The Interview

PUBLISHED : Sunday, 06 May, 2001, 12:00am
UPDATED : Sunday, 06 May, 2001, 12:00am

Walasse Ting endured poverty as a struggling young artist in Paris but became one of the world's most acclaimed painters. Now in his 70s, his interests encompass beautiful women, poetry, sex and listing his life's achievements. He also plans to paint 1,000 more pictures. Fionnuala McHugh meets a man with a mission.

It was in a state of mild anxiety that I went along to the Alice King Gallery in Prince's Building to interview the artist Walasse Ting. Our meeting would be his second interview with this newspaper in a week, the first abruptly terminated when Ting, on the line from Amsterdam, put down the telephone on a fellow journalist who'd asked the wrong question. Regular readers of this page will know it has often provided a haven for the difficult, the opinionated, for those marching to a different tune ... still, there are limits, and I was girding my loins for the fray with a deep sigh.

As it happened, Ting is fond of loins. Also of young women, sex, naughty words and apparently scandalous behaviour. At the front of the catalogue for his current exhibition, The Black and White World of Walasse Ting (which is on until May 25), he lists the prime activities of each of his 74 years. These range from the charmingly bucolic (three years old: 'first time catch grasshopper') to the puzzling (58 years old: 'first time discover look like panda') to the provocative (60 years old: 'first time make love with virgin'), plus some in between which can't be quoted in a family newspaper - you'll have to go to the gallery, I'm afraid, and read them for yourself.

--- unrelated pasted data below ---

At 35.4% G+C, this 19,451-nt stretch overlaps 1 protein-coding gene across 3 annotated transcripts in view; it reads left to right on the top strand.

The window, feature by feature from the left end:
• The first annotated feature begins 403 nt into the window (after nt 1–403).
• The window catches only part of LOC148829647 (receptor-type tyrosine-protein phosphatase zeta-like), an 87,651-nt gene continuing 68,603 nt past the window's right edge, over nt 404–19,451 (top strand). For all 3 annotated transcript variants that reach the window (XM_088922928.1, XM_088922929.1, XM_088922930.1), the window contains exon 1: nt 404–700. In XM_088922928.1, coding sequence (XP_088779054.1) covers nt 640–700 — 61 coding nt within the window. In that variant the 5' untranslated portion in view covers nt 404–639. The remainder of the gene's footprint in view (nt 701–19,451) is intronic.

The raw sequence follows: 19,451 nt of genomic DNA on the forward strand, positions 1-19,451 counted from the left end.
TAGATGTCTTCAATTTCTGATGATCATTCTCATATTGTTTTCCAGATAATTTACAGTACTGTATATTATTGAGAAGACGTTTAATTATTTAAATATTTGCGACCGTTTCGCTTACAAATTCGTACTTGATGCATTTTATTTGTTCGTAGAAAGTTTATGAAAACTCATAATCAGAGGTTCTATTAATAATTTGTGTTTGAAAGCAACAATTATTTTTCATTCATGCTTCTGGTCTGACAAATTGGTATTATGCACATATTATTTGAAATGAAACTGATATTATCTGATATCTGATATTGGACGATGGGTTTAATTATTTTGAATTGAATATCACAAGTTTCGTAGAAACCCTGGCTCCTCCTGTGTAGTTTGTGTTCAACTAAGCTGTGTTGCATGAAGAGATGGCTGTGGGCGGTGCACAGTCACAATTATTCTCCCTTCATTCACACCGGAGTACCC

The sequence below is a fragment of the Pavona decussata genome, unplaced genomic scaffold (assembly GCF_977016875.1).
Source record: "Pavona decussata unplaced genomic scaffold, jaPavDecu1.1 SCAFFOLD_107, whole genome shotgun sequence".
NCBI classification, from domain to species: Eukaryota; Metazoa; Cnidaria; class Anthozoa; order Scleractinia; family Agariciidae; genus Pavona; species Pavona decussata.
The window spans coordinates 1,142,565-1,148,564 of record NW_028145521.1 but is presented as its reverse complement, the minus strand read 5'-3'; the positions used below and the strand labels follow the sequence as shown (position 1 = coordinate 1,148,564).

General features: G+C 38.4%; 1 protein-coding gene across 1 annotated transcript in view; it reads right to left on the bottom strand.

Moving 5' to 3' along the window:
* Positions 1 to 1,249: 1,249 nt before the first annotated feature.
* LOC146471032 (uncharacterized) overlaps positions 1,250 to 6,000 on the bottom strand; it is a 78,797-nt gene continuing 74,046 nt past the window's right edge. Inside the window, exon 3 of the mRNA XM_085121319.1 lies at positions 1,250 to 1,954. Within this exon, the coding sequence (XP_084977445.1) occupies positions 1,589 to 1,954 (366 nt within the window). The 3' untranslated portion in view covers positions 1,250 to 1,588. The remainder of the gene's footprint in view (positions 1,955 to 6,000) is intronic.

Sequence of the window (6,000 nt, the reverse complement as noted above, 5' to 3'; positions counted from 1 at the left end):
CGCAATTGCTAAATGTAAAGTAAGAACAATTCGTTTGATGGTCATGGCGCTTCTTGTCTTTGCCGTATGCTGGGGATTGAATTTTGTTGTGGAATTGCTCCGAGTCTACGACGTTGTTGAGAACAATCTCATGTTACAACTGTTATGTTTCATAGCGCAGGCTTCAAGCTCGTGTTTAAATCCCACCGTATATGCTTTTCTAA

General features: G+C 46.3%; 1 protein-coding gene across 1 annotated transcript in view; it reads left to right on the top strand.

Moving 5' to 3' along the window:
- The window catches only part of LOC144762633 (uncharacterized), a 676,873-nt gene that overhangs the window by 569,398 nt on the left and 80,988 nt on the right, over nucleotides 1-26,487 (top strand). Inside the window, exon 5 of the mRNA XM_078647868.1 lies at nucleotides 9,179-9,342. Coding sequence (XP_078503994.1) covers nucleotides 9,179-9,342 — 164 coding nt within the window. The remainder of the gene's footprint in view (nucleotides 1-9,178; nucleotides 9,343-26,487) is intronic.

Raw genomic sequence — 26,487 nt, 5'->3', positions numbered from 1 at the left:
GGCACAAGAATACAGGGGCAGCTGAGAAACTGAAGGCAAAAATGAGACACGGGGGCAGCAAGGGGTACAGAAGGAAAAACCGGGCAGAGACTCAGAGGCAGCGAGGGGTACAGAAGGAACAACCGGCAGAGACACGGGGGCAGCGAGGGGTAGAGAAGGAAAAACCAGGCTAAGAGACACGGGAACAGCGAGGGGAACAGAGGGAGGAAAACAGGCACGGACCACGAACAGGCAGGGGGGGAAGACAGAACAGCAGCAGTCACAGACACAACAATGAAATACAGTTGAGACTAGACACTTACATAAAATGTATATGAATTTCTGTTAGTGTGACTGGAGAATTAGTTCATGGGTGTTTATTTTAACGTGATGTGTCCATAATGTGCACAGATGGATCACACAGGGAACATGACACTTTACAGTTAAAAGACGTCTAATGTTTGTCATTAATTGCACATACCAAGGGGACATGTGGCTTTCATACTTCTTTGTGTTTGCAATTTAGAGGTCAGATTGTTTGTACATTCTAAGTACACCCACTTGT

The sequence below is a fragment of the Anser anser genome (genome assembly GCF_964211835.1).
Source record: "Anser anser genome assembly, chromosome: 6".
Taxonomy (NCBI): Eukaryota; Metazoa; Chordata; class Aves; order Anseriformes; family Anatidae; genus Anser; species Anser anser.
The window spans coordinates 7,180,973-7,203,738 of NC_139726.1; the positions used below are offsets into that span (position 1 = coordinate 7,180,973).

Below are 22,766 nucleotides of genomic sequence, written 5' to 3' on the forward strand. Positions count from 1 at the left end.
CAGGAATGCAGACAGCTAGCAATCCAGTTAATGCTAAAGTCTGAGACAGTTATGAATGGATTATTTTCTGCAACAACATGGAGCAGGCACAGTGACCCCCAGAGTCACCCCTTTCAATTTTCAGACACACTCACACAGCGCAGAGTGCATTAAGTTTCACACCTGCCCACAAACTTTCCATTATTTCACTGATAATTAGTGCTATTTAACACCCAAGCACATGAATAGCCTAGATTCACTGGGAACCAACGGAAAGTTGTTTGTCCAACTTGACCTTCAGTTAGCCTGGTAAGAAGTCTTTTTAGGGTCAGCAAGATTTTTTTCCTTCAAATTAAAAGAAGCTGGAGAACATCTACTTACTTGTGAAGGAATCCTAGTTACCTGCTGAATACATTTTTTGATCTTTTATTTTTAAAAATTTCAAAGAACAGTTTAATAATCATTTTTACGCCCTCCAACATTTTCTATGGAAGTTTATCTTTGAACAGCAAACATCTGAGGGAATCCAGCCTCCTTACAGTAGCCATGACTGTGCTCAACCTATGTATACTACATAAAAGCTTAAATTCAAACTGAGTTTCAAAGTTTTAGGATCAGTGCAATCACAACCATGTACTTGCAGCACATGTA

I must say I laughed over his compendium, thereby gaining Ting's approval (he says he likes cheerful people - 'giggling' is one of his favourite words), and I'd be tempted to say we got on like a house on fire except that his house did catch fire a couple of years ago (72 years: 'first time fire burn house'), so perhaps it isn't an entirely happy simile. 'Arson,' explained Ting, matter-of-factly. 'A man renting another floor. I was asleep. If 10 minutes later, I would have died. If not for Andrea, I'm dead already.'

Andrea is Ting's 35-year-old Dutch girlfriend, currently convalescing in Amsterdam with a broken leg. They seem to be an accident-prone pair (73 years: 'first time fell down broke shoulder'), but Ting looks fit and handsome, and when we met he was wearing a jacket of ultra-dazzling colours; he has another 500 at home, part of an unsuccessful attempt to break into fashion.

As colour is usually his Big Art Statement, I wanted to know why his odalisques and sirens and seductive maidens were confined this time to black and white. 'Alice [King] said can we do this,' said Ting, with a shrug. 'I said okay. I painted a lot of black and white before but I never show it.' I asked, pen poised in art-critic mode, if he felt different working in black and white, and Ting, who had obviously decided that this interview was full of droll possibilities, replied, 'I'm colour blind. I hide inside the universe, inside the earth ... But of course, I take the aeroplane to Hong Kong.'